At the end of each month, the SAFE Regulatory Radar highlights a selection of important news and developments on financial regulation at national and EU level.
Capital Markets Union: New guidance to strengthen liquidity stress tests for investment funds
On 2 September 2019, the European Securities and Markets Authority (ESMA) published guidance regarding liquidity stress tests of investment funds. The guidelines contain the recommendations on how market participants carry out stress testing requirements set out in the Alternative Investment Fund Managers Directive 2011/61/EU (AIFMD) and UCITS Directive 2009/65/EC. The document aims to establish consistent, efficient and effective supervisory practices on European financial markets.
ESMA’s guidelines apply to investment fund managers and depositaries. Managers of AIFs and UCITS (Undertakings for Collective Investments in Transferable Securities) are required to use stress testing as a tool to mitigate liquidity risk. They have to follow a set of recommendations when designing the scenarios, policies, and frequency of liquidity stress tests for the funds. For instance, in setting up stress test models, managers have to determine risks that may impact the fund’s liquidity and types of scenarios to use and their severity. ESMA also suggests managers notifying national authorities of material risks and actions taken to address them. According to the guidance, a depositary should provide appropriate procedures to verify that the fund manager has in place documented procedures for its liquidity stress testing program.
These non-binding requirements aim to foster convergent supervision of liquidity stress testing across the EU. The member states have to inform ESMA whether they comply or intend to comply with the guidelines within two months. The guidelines will apply from 30 September 2020.
Crypto-assets: European Commission is working on regulation
On 28 August 2019, Vice-President Valdis Dombrovskis published an answer on behalf of the European Commission concerning crypto-assets. In January 2019, the European Securities and Markets Authority (ESMA) and the European Banking Authority (EBA) recommended the Commission to take a closer look at the challenges and opportunities arising from crypto-assets, particularly digital currencies. Dombrovskis has noted that the Commission is working in two streams. According to him, firstly, it wants to ensure that European legislation does not hinder innovations in this sphere. Secondly, the Commission is engaged to assess the merits of a possible European regulatory approach, notably to provide consumer protection. Both assessments are expected to be published by April 2020.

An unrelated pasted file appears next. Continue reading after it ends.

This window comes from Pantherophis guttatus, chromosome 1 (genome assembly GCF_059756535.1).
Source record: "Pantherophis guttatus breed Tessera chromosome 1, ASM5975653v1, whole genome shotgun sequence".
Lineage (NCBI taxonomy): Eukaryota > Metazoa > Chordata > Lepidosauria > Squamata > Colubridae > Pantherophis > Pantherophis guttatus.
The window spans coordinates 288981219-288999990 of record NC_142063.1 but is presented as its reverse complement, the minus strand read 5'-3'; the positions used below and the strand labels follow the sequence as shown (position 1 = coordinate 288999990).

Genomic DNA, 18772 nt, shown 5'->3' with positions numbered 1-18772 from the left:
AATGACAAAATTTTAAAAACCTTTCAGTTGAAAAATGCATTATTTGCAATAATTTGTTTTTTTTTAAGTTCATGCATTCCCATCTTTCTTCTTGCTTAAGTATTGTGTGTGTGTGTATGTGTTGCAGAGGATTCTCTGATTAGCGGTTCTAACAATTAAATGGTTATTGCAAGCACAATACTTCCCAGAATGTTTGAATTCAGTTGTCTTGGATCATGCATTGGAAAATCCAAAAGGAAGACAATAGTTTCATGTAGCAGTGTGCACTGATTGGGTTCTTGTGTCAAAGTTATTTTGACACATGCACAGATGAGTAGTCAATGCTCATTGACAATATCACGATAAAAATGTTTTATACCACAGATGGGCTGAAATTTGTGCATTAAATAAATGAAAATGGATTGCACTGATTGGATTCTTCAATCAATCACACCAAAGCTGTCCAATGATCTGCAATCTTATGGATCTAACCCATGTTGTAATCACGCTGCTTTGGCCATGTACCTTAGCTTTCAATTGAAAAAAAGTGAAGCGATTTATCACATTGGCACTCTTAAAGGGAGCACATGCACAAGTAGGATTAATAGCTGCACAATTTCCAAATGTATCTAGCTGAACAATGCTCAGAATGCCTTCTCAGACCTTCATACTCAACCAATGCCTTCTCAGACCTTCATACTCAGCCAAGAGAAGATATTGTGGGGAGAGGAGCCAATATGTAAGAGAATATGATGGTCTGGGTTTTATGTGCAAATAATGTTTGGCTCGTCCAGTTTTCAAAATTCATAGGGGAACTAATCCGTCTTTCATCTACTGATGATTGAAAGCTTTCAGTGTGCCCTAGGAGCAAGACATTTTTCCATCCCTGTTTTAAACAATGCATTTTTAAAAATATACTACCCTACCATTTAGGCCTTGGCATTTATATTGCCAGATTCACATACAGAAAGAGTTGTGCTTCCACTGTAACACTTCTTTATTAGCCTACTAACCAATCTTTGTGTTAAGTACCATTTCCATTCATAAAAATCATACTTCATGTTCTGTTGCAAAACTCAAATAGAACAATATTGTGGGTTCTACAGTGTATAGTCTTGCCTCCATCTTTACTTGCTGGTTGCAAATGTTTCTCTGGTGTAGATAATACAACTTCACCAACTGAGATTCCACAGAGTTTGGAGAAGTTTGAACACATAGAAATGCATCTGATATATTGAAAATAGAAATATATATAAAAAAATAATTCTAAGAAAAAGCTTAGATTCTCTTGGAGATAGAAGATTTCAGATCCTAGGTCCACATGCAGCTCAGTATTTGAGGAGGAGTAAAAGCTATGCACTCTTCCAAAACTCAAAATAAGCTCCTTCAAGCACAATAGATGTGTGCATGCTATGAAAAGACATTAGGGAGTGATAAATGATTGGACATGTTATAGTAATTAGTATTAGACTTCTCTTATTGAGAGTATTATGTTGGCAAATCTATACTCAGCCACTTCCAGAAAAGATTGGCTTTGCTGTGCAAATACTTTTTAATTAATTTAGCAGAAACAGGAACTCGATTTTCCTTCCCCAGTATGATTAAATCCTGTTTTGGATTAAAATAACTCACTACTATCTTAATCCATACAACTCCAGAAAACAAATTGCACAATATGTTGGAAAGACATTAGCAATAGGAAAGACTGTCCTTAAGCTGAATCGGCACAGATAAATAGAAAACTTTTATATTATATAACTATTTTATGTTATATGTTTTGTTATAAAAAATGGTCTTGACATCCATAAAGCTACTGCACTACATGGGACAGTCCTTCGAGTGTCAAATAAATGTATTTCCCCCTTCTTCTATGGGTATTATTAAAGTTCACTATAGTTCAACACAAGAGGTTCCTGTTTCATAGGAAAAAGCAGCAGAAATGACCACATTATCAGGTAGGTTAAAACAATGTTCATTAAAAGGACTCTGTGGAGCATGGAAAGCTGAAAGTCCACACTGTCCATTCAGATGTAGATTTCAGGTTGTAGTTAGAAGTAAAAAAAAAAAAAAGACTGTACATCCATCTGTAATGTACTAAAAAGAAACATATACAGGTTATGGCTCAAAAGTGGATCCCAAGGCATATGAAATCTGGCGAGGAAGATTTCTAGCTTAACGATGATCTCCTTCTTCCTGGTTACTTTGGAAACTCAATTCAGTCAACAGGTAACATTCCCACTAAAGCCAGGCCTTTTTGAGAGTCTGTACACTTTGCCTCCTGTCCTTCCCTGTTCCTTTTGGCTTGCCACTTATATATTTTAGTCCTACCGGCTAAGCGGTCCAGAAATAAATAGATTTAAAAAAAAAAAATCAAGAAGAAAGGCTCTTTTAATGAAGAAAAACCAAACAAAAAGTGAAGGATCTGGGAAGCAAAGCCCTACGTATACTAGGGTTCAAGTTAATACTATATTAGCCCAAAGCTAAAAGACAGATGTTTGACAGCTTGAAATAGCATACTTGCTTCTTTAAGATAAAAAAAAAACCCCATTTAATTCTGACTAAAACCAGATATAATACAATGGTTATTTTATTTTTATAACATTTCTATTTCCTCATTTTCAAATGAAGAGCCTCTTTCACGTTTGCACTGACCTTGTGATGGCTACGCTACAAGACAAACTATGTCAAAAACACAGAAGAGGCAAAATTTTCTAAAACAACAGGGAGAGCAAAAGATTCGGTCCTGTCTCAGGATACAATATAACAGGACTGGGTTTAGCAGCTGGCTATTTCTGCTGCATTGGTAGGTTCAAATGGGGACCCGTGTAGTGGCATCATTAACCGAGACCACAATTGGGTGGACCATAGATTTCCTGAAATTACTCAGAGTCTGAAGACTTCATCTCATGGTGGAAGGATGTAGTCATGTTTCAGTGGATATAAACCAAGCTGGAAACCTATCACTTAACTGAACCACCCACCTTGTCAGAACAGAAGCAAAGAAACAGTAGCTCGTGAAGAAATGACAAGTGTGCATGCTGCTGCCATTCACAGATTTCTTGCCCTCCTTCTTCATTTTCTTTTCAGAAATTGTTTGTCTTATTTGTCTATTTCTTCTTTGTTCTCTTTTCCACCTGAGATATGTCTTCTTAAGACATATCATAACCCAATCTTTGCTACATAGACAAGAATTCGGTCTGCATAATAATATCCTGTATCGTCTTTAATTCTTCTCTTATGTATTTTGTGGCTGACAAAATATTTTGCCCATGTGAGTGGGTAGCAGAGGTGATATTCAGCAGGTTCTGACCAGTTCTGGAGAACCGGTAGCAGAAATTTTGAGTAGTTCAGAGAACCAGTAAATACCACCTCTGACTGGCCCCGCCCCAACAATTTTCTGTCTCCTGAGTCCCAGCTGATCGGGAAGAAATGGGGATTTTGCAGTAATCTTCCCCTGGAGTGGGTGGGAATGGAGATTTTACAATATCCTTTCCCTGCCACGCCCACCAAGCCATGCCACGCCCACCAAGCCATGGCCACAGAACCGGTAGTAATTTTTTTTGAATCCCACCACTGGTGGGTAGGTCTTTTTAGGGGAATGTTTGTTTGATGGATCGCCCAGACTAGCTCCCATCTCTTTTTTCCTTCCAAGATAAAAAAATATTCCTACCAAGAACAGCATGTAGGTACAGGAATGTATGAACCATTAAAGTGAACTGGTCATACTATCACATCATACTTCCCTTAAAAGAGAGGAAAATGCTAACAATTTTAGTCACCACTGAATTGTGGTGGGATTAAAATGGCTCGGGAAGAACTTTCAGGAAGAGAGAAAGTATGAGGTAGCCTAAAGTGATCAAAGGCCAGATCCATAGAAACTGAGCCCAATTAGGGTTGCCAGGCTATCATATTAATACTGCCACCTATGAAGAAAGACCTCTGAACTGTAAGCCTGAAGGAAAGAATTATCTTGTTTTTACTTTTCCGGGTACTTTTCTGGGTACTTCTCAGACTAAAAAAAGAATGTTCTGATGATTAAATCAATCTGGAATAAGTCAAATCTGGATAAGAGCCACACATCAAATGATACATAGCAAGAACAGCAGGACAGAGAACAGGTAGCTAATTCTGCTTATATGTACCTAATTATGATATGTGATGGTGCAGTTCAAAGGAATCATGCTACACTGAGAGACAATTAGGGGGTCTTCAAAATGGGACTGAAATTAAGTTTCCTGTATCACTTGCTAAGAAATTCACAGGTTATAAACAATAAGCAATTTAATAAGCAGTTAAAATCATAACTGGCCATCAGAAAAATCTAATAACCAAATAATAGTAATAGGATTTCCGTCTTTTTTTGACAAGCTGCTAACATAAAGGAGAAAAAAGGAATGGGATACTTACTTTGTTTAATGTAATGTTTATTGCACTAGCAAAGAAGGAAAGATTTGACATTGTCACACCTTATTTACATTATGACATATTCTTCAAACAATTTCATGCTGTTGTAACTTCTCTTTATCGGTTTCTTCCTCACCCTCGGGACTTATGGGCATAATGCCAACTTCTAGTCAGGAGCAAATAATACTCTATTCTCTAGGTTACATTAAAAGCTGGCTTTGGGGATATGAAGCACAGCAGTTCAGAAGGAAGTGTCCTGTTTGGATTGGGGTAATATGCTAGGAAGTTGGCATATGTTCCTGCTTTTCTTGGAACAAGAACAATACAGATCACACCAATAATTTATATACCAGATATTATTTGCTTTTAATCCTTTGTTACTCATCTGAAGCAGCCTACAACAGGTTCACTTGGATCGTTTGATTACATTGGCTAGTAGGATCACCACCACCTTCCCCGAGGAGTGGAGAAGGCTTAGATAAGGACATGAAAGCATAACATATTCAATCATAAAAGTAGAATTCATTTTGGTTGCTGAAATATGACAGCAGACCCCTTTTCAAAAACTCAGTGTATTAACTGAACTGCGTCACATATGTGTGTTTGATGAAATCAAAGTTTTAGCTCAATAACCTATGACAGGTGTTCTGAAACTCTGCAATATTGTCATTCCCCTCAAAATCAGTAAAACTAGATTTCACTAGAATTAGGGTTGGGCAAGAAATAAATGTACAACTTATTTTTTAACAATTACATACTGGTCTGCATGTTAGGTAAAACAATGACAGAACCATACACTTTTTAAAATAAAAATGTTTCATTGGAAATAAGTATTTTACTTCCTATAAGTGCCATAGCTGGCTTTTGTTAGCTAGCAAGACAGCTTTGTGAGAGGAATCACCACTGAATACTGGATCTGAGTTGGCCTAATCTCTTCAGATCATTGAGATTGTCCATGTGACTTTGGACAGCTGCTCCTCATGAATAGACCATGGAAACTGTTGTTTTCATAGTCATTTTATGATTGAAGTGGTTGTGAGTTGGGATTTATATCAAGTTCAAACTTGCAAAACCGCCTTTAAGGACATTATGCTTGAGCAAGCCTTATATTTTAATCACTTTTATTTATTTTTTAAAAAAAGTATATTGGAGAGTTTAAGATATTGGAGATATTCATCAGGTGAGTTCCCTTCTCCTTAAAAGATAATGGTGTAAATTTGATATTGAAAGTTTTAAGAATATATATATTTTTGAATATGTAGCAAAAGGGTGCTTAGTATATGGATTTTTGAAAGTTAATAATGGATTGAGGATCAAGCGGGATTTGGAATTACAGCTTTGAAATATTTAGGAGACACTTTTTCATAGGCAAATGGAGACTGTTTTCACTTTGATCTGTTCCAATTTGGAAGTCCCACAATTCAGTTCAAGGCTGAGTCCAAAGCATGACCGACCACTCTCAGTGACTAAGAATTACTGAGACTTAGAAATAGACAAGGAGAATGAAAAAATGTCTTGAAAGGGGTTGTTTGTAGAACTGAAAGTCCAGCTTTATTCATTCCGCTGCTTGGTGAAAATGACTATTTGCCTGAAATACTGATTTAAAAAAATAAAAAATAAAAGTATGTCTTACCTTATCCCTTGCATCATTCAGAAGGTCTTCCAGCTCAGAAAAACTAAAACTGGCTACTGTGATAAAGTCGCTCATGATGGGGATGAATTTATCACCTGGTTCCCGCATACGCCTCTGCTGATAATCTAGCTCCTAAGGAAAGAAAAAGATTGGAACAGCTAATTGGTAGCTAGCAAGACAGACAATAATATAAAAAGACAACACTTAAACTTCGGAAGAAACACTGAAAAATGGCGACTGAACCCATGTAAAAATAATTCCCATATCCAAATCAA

Regarding Facebook’s planned cryptocurrency Libra, the Commission states that it is currently monitoring this project and assessing possible risks to financial stability, data privacy, consumer protection, monetary policy, competition, money laundering, and cybersecurity. In cooperation with ESMA and EBA, the Commission is working on a preliminary assessment of the legal nature of Libra. The Commission also cooperates with international bodies, such as the Financial Stability Board (FSB), the Financial Action Task Force (FATF) and the International Organization of Securities Commissions (IOSCO) to manage any risks that Libra may cause.
The European Commission is not the only one thinking about crypo-assets, however. On 18 September, the German Federal Government passed a Blockchain strategy to foster investments in the technology and defined important measures in five fields of action. These are the financial sector, innovation, investments, administrative services, and disseminating information. As a next step, the German Government will organize a series of dialogues with representatives from business, politics, and science.